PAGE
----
Interchange of summation and derivative

I am looking at the Lemma in Ross's Stochastic Process textbook. The lemma says that

$P\{S_{N(t)} \leq s \}=\bar{F}(t)+\int_0^s \bar{F}(t-y)\mathrm{d}m(y), t \geq s \geq 0$.

In his proof, I am confused with the last step shown below:

$=\bar{F} (t)+\sum_{n=1}^{\infty} \int_0^{\infty} P\{S_n \leq s, S_{n+1} > t |S_n = y\}\mathrm{d}F_n(y)$

$= \bar{F}(t)+\sum_{n=1}^{\infty}\int_0^s \bar{F}(t-y)\mathrm{d}F_n(y)$

$=\bar{F}(t) + \int_0^s \bar{F}(t-y)\mathrm{d}\left( \sum_{n=1}^{\infty} F_n(y)\right)$

Although he mentions that the interchange of integral and summation is justified since all terms are non-negative in the bottom line, I believe it only accounts for why the summation symbol can go through the integral symbol.

But I am really confused about the last step. Can someone explain the principle behind it and answer why such step is valid?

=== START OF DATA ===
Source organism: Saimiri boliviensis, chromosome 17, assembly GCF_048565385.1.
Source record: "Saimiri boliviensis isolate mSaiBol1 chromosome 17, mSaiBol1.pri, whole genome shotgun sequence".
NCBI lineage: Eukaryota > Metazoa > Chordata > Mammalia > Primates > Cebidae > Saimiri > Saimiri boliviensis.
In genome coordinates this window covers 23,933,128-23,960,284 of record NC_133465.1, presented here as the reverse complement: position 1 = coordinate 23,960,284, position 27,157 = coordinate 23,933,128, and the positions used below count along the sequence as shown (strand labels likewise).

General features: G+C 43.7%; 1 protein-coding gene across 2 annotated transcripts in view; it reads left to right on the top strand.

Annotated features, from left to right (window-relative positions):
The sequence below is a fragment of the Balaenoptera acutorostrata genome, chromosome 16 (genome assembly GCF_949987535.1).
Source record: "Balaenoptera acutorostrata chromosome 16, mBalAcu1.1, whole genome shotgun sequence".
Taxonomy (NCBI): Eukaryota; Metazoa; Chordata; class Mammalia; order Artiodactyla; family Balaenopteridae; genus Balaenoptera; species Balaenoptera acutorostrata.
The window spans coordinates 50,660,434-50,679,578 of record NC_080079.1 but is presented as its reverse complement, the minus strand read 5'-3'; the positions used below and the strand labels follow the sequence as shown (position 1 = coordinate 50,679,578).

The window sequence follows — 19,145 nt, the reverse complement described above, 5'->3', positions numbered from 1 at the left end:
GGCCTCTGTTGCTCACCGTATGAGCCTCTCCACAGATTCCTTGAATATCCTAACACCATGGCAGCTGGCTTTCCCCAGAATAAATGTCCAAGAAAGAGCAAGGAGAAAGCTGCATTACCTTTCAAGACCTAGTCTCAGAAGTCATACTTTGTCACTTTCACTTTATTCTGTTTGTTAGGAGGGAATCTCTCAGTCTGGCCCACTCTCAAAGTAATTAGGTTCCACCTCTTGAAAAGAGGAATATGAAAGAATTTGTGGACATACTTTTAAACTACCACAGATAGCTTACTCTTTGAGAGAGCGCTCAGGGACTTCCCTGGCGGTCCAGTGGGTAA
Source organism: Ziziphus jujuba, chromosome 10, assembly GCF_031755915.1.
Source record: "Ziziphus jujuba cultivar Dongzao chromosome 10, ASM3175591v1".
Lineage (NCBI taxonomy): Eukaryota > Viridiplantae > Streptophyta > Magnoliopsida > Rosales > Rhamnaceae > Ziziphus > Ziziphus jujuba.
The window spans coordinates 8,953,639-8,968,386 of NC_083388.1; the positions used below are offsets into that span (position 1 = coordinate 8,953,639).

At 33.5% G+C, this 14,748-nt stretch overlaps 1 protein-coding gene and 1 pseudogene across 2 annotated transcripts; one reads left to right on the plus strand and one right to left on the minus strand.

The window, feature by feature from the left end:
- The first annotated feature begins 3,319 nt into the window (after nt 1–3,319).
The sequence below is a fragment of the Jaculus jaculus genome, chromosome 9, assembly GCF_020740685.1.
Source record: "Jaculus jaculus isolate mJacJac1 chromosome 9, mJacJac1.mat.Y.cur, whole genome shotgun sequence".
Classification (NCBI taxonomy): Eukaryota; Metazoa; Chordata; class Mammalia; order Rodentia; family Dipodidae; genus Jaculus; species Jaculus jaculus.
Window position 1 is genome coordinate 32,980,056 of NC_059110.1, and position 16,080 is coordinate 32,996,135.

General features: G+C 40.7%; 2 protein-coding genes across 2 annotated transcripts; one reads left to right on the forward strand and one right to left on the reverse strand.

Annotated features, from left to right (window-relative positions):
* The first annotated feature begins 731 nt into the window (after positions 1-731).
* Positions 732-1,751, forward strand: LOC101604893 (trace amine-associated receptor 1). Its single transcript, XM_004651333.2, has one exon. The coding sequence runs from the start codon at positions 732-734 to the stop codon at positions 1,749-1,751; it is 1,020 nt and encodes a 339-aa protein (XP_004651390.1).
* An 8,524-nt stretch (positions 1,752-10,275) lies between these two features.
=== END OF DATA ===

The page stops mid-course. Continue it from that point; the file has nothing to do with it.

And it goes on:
For positive measures $\mu_1,\mu_2,\ldots$ it is indeed the case that $\mu:= \sum_n \mu_n$ is another measure and that $\int f d\mu = \sum_n \int f d\mu_n$ for suitable $f$ (e.g. positive, integrable). This is a measure theoretic fact and it is beyond the scope of Ross's book.
The intuitive idea is that $d(\mu_1 + \cdots + \mu_n) = d\mu_1 + \cdots + d\mu_n$ obviously for $n$ finite, and then if the integrand $f$ is (say) positive, then these increase monotonically to the infinite sum.
• For $f=1_A$ for a Borel set $A$, $\int f d\mu = \sum_n \int f d\mu_n$ just says $\mu(A) = \sum_n \mu_n(A)$ which is the definition. By linearity we can extend to $f=\sum a_n 1_{A_n}$ and then all positive measurable functions are increasing limits of such functions, so the monotone convergence theorem finishes the proof. – nullUser Feb 7 '15 at 6:35